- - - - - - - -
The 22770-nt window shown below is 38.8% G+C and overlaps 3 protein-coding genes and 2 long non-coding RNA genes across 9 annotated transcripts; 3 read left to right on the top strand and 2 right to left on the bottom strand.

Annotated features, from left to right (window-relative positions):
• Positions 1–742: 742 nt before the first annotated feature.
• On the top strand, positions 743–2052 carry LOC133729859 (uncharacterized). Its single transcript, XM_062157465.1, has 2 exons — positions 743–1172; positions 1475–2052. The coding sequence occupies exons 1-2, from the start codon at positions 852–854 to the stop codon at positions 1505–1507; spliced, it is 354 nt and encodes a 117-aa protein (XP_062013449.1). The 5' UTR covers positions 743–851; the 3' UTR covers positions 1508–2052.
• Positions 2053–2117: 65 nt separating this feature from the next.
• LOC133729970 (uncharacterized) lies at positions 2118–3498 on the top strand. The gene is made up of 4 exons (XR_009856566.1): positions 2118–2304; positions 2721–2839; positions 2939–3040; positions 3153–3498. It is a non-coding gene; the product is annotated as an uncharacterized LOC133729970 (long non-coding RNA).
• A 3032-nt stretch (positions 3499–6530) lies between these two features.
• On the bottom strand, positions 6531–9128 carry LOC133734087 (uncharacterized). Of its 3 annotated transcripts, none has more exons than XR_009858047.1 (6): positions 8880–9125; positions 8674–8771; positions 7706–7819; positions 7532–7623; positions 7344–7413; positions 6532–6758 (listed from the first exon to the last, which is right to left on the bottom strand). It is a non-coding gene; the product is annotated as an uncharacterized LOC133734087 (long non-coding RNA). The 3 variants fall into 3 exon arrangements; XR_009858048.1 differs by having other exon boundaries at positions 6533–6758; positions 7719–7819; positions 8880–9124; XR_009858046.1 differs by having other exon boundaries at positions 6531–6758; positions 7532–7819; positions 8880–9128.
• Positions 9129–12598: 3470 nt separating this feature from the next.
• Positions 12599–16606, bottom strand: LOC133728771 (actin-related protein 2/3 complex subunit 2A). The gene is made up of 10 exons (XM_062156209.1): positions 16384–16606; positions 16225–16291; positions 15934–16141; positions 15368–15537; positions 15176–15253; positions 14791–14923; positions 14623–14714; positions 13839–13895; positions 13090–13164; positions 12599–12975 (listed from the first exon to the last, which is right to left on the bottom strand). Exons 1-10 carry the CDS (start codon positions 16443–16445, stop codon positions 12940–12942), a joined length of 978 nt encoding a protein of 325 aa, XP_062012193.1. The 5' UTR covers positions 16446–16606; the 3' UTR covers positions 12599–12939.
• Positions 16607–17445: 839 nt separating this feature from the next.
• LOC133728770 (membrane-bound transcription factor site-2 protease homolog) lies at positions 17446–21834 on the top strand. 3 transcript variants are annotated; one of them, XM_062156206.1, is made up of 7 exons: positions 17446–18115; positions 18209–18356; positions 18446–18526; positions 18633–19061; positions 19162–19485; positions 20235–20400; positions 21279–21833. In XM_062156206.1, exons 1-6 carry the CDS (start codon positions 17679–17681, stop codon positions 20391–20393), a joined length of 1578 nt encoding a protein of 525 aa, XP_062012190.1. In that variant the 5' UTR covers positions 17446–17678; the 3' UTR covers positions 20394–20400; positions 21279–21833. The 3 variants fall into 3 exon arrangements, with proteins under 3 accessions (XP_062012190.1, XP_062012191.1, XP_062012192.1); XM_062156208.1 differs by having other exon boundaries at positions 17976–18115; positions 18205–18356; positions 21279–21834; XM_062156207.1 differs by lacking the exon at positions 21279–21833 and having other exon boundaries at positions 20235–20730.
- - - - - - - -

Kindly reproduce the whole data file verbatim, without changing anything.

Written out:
The 22770-nt window shown below is 38.8% G+C and overlaps 3 protein-coding genes and 2 long non-coding RNA genes across 9 annotated transcripts; 3 read left to right on the top strand and 2 right to left on the bottom strand.

Annotated features, from left to right (window-relative positions):
• Positions 1–742: 742 nt before the first annotated feature.
• On the top strand, positions 743–2052 carry LOC133729859 (uncharacterized). Its single transcript, XM_062157465.1, has 2 exons — positions 743–1172; positions 1475–2052. The coding sequence occupies exons 1-2, from the start codon at positions 852–854 to the stop codon at positions 1505–1507; spliced, it is 354 nt and encodes a 117-aa protein (XP_062013449.1). The 5' UTR covers positions 743–851; the 3' UTR covers positions 1508–2052.
• Positions 2053–2117: 65 nt separating this feature from the next.
• LOC133729970 (uncharacterized) lies at positions 2118–3498 on the top strand. The gene is made up of 4 exons (XR_009856566.1): positions 2118–2304; positions 2721–2839; positions 2939–3040; positions 3153–3498. It is a non-coding gene; the product is annotated as an uncharacterized LOC133729970 (long non-coding RNA).
• A 3032-nt stretch (positions 3499–6530) lies between these two features.
• On the bottom strand, positions 6531–9128 carry LOC133734087 (uncharacterized). Of its 3 annotated transcripts, none has more exons than XR_009858047.1 (6): positions 8880–9125; positions 8674–8771; positions 7706–7819; positions 7532–7623; positions 7344–7413; positions 6532–6758 (listed from the first exon to the last, which is right to left on the bottom strand). It is a non-coding gene; the product is annotated as an uncharacterized LOC133734087 (long non-coding RNA). The 3 variants fall into 3 exon arrangements; XR_009858048.1 differs by having other exon boundaries at positions 6533–6758; positions 7719–7819; positions 8880–9124; XR_009858046.1 differs by having other exon boundaries at positions 6531–6758; positions 7532–7819; positions 8880–9128.
• Positions 9129–12598: 3470 nt separating this feature from the next.
• Positions 12599–16606, bottom strand: LOC133728771 (actin-related protein 2/3 complex subunit 2A). The gene is made up of 10 exons (XM_062156209.1): positions 16384–16606; positions 16225–16291; positions 15934–16141; positions 15368–15537; positions 15176–15253; positions 14791–14923; positions 14623–14714; positions 13839–13895; positions 13090–13164; positions 12599–12975 (listed from the first exon to the last, which is right to left on the bottom strand). Exons 1-10 carry the CDS (start codon positions 16443–16445, stop codon positions 12940–12942), a joined length of 978 nt encoding a protein of 325 aa, XP_062012193.1. The 5' UTR covers positions 16446–16606; the 3' UTR covers positions 12599–12939.
• Positions 16607–17445: 839 nt separating this feature from the next.
• LOC133728770 (membrane-bound transcription factor site-2 protease homolog) lies at positions 17446–21834 on the top strand. 3 transcript variants are annotated; one of them, XM_062156206.1, is made up of 7 exons: positions 17446–18115; positions 18209–18356; positions 18446–18526; positions 18633–19061; positions 19162–19485; positions 20235–20400; positions 21279–21833. In XM_062156206.1, exons 1-6 carry the CDS (start codon positions 17679–17681, stop codon positions 20391–20393), a joined length of 1578 nt encoding a protein of 525 aa, XP_062012190.1. In that variant the 5' UTR covers positions 17446–17678; the 3' UTR covers positions 20394–20400; positions 21279–21833. The 3 variants fall into 3 exon arrangements, with proteins under 3 accessions (XP_062012190.1, XP_062012191.1, XP_062012192.1); XM_062156208.1 differs by having other exon boundaries at positions 17976–18115; positions 18205–18356; positions 21279–21834; XM_062156207.1 differs by lacking the exon at positions 21279–21833 and having other exon boundaries at positions 20235–20730.